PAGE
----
Winter is almost here and it’s the perfect time to buy property in the Australian alps
Fancy a stone fireplace coupled with expansive views of snow-covered mountains this ski season? Agents report strong demand for chalets, townhouses and apartments, but there’s a scarcity of stock in one of the more popular townships, Jindabyne, near the NSW ski fields.
There’s property aplenty in the Victorian alpine regions of Falls Creek, Mount Hotham and Mount Buller, where the Grollo family recently won approval to develop Whitehorse Village, billed as the highest freehold land available in Australia. And there are bargains. Two blocks of land at Higgi Drive, Mount Buller, sold over Easter for $14,000 and $18,000 via a no-reserve auction through veteran alpine agent John Castran of Castran Real Estate. The blocks were 220sq m each. “I would not say that was indicative of prices in Mount Hotham,” says Castran. “But it shows miracles do happen, and you had to be there to bid.”
Besides those bargain-basement auction sales, Castran says the usual price for a house block in Mount Hotham is $200,000 to $260,000 — he should know, he sold three over summer.
Castran will soon market the Whitehorse Village development, which he says will be the highest drive-in and drive-out and ski-in and ski-out development in Australia. Six blocks of land will be priced from $1 million to $1.5m each when they hit the market in two weeks.
“The market has been tough since the global financial crisis in 2008, prices are not back to pre-GFC levels,” Castran says. “(But) Mount Buller does well given its proximity to Melbourne; it is only three hours’ drive.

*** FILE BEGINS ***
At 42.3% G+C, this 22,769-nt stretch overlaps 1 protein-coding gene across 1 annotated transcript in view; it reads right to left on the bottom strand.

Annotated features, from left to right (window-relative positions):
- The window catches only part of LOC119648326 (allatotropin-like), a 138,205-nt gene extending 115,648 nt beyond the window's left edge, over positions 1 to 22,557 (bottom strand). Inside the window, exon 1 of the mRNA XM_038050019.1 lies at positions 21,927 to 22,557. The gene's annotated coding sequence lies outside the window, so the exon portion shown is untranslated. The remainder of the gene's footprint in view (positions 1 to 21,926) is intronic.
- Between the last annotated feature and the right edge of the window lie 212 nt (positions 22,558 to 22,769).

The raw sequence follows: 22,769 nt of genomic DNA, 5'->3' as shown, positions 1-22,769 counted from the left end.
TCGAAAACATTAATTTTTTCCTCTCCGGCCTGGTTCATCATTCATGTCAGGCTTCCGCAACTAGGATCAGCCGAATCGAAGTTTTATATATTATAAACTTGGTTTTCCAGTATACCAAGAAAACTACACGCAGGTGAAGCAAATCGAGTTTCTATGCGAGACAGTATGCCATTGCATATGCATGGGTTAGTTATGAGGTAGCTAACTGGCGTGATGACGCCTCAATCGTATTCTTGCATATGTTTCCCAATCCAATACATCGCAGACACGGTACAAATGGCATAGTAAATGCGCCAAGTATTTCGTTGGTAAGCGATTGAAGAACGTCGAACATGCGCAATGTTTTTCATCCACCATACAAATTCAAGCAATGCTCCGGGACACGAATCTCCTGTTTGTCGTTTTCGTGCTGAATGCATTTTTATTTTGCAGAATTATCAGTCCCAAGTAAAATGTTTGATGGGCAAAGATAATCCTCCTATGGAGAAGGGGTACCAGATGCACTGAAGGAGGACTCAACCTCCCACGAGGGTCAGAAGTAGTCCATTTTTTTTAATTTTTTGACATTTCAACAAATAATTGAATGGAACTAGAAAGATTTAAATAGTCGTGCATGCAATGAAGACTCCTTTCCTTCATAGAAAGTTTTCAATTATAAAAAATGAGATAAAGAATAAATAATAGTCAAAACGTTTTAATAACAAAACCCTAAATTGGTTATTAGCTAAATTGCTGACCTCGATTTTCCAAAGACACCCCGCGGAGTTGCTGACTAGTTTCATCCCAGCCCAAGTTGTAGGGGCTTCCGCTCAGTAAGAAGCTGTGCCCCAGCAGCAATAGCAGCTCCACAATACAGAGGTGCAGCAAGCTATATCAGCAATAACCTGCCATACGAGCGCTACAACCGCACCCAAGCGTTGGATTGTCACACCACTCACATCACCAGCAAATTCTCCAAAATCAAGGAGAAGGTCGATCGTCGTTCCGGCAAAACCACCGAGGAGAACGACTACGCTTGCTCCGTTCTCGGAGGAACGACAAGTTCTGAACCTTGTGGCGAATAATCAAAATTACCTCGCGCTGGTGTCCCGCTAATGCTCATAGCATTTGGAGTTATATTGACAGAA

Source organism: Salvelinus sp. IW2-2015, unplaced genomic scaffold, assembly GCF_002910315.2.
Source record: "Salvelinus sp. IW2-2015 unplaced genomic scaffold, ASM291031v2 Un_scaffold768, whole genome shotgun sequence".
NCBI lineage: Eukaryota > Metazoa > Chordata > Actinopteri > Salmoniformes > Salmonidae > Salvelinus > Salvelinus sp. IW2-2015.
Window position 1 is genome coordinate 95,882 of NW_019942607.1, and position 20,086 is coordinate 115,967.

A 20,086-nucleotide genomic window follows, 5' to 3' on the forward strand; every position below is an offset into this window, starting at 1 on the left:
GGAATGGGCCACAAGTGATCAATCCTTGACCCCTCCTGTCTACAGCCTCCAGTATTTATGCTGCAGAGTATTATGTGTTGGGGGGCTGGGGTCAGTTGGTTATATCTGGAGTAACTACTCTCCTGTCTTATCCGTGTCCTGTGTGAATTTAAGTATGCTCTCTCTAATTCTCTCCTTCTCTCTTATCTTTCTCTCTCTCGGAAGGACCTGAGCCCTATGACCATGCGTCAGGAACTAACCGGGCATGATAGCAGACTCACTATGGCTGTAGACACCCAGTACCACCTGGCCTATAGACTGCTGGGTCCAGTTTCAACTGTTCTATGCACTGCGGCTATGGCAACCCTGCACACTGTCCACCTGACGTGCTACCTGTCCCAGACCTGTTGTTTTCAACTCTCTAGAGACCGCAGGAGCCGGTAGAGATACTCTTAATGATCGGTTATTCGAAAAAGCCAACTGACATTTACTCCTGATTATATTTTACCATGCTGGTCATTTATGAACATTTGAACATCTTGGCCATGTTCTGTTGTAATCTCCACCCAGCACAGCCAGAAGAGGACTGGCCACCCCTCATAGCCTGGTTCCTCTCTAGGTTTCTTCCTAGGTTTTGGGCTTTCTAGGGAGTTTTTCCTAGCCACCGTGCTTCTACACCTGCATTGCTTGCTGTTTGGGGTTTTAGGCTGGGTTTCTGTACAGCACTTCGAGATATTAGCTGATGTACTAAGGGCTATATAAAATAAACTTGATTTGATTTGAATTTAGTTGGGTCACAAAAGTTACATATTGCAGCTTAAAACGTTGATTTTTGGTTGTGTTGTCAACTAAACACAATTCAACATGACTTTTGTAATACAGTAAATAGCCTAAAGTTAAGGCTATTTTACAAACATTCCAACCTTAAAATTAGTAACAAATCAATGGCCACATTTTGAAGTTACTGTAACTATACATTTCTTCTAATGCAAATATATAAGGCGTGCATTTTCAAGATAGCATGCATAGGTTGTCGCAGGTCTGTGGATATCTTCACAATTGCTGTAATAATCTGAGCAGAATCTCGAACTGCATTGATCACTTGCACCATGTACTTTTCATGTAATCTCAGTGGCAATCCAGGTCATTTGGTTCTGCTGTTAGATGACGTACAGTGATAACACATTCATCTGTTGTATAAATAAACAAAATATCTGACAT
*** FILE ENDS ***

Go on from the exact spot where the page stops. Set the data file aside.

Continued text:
“While the Mount Hotham and Falls Creek (property market) is weaker, the market for Dinner Plane next to Mount Hotham is very strong because it has the highest freehold land in Australia, and the banks like freehold land.”
Christa Zirknitzer, director of Zirky’s Real Estate, says Mount Hotham and Falls Creek have produced some good real estate turnover.
“There have been much better prices than the 2011 fire-sale prices,” she says. “But obviously there is a lot of stock on the market. We get a lot of buyers out of Albury and Wodonga and people from Melbourne. And it’s definitely the family market who are buying.”
Zirknitzer has listed a four-bedroom apartment at the QT complex for $1.295m. It is non-managed, she says, which means there are no restrictions on owner use of the luxury Falls Creek apartment.
A Melbourne family has just forked out $770,000 for a three-bedroom, three-bathroom unit in the Ropers Apartments in Falls Creek.
More affordable properties at Falls Creek include a four-bedroom, two-bathroom apartment in the Village which is on the market for $450,000 through Falls Creek Real Estate principal Ted Weeks.
“The market at the moment is more buoyant than I have seen it for quite some time,” Weeks says. “Properties in the alps are down to their lowest prices in years, and in the past week I have sold three apartments.
“Some of these properties return in winter alone 5 per cent net and the current term deposit is 3 per cent. And of course the people can use them all summer, it’s